A black squirrel visited Marty Corey in Poland on Thursday morning. Marty Corey photo

POLAND — Marty Corey has seen her share of squirrels over the years, but the creature who came sniffing around her bird feeders Wednesday was a first.

“I looked out in my entryway to check food in the feeders I still have out,” Corey said, “and was honestly shocked to see it.”

The young squirrel, noshing on a morsel of food when Corey snapped a photo, is all black, from the top of its head to the tip of its tail. It was the first time Corey had ever seen such a critter.

“He’s a cute little bugger and most noticeable,” Corey said.

According to Jennifer Marchigiani, owner and operator of Misfits Rehab in Auburn, the squirrel squatting in Corey’s Saunders Road neighborhood is a red squirrel that just happens to be black.

“They are pretty rare,” Marchigiani said, examining the the animal in Corey’s photo. “We see black gray squirrels, too. Both are pretty rare.”


The squirrel, Marchigiani said, is the opposite of an albino.

Drew Desjardins, of Mr. Drew and His Animals, Too, in Lewiston concurred with that assessment. The squirrel Corey spotted, he said, is melanistic, or all black.

“It’s rare,” he said, “but it does occur.”

According to one study, by Cambridge University, in North America, black squirrels are uncommon, with one estimate putting them at a rate of one in every 10,000.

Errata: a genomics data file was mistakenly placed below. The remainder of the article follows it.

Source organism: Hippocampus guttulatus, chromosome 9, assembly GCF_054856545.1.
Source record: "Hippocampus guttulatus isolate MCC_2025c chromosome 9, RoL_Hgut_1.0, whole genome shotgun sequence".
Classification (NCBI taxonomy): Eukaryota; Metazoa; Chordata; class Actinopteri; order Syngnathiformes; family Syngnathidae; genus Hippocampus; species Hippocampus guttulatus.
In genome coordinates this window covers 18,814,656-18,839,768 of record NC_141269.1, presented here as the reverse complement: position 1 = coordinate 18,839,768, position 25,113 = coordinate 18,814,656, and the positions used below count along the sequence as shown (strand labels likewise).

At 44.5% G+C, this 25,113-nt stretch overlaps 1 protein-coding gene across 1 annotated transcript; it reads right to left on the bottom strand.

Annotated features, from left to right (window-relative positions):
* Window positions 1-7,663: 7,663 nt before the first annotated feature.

According to the study findings, the black squirrel may be the product of interspecies breeding between the common gray squirrel and the fox squirrel.

So, when Corey spotted the unlikely squirrel Wednesday, she was faced with a choice. Haul if off into the wilderness somewhere to avoid the kinds of damage squirrels can cause, or keep it around as a kind of neighborhood novelty.


It was looking like it would become a nonissue — when Corey looked out into her yard early Thursday afternoon, there was no sign of the squirrel she had taken to calling “Blackie.”

Then, even as she was discussing the animal with a reporter, the black squirrel reappeared as though it knew it was the topic of conversation.

“I just heard scratching at my window looking out into the entryway,” Corey said, “and little Blackie is back! But now I am faced with a dilemma. I relocate red squirrels but really would kind of like to keep him around. I could be nice and not make her have to rummage for food.”

Later Thursday afternoon, Blackie scampered up an oak tree, discovered another red squirrel up in the branches, and began grooming the animal. At that point, Corey was able to determine that Blackie is, in fact, a female.

At that phase of things, the likelihood that Corey would shoo Blackie from the property was growing more remote by the minute.

“She really is so striking,” Corey said in awe.

A black squirrel visited Marty Corey in Poland on Thursday morning. Marty Corey photo

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